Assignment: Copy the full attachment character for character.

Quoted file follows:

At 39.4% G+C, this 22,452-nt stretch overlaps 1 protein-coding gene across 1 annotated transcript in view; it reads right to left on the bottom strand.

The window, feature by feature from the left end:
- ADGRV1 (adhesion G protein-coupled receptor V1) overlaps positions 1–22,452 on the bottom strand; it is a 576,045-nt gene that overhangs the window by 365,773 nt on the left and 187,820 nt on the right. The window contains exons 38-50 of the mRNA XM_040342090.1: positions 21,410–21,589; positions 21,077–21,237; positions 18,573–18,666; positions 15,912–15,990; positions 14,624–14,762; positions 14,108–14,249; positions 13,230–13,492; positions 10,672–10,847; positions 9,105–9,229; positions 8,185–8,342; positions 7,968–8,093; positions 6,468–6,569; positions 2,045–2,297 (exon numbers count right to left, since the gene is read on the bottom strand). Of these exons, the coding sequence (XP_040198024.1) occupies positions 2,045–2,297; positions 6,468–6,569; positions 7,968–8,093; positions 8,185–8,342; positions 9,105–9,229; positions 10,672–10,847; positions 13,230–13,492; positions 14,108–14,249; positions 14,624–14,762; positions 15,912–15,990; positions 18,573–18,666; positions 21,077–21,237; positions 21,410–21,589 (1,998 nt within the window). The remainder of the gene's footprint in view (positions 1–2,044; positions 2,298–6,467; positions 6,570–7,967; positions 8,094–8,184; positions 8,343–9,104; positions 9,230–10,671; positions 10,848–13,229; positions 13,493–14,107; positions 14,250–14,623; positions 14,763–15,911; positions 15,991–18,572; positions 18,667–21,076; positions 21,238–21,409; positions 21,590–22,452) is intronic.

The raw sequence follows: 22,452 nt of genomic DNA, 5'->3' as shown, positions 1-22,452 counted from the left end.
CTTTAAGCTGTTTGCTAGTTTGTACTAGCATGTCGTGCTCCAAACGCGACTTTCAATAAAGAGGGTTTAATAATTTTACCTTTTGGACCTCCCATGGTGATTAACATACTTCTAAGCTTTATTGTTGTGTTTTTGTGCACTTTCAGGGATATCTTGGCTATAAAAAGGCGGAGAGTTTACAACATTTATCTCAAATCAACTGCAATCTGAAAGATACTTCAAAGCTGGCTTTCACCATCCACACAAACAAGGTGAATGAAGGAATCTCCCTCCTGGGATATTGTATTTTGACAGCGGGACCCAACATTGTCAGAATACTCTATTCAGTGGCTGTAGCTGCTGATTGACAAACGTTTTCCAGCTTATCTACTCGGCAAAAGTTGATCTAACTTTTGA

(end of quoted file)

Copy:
At 39.4% G+C, this 22,452-nt stretch overlaps 1 protein-coding gene across 1 annotated transcript in view; it reads right to left on the bottom strand.

The window, feature by feature from the left end:
- ADGRV1 (adhesion G protein-coupled receptor V1) overlaps positions 1–22,452 on the bottom strand; it is a 576,045-nt gene that overhangs the window by 365,773 nt on the left and 187,820 nt on the right. The window contains exons 38-50 of the mRNA XM_040342090.1: positions 21,410–21,589; positions 21,077–21,237; positions 18,573–18,666; positions 15,912–15,990; positions 14,624–14,762; positions 14,108–14,249; positions 13,230–13,492; positions 10,672–10,847; positions 9,105–9,229; positions 8,185–8,342; positions 7,968–8,093; positions 6,468–6,569; positions 2,045–2,297 (exon numbers count right to left, since the gene is read on the bottom strand). Of these exons, the coding sequence (XP_040198024.1) occupies positions 2,045–2,297; positions 6,468–6,569; positions 7,968–8,093; positions 8,185–8,342; positions 9,105–9,229; positions 10,672–10,847; positions 13,230–13,492; positions 14,108–14,249; positions 14,624–14,762; positions 15,912–15,990; positions 18,573–18,666; positions 21,077–21,237; positions 21,410–21,589 (1,998 nt within the window). The remainder of the gene's footprint in view (positions 1–2,044; positions 2,298–6,467; positions 6,570–7,967; positions 8,094–8,184; positions 8,343–9,104; positions 9,230–10,671; positions 10,848–13,229; positions 13,493–14,107; positions 14,250–14,623; positions 14,763–15,911; positions 15,991–18,572; positions 18,667–21,076; positions 21,238–21,409; positions 21,590–22,452) is intronic.

The raw sequence follows: 22,452 nt of genomic DNA, 5'->3' as shown, positions 1-22,452 counted from the left end.
CTTTAAGCTGTTTGCTAGTTTGTACTAGCATGTCGTGCTCCAAACGCGACTTTCAATAAAGAGGGTTTAATAATTTTACCTTTTGGACCTCCCATGGTGATTAACATACTTCTAAGCTTTATTGTTGTGTTTTTGTGCACTTTCAGGGATATCTTGGCTATAAAAAGGCGGAGAGTTTACAACATTTATCTCAAATCAACTGCAATCTGAAAGATACTTCAAAGCTGGCTTTCACCATCCACACAAACAAGGTGAATGAAGGAATCTCCCTCCTGGGATATTGTATTTTGACAGCGGGACCCAACATTGTCAGAATACTCTATTCAGTGGCTGTAGCTGCTGATTGACAAACGTTTTCCAGCTTATCTACTCGGCAAAAGTTGATCTAACTTTTGA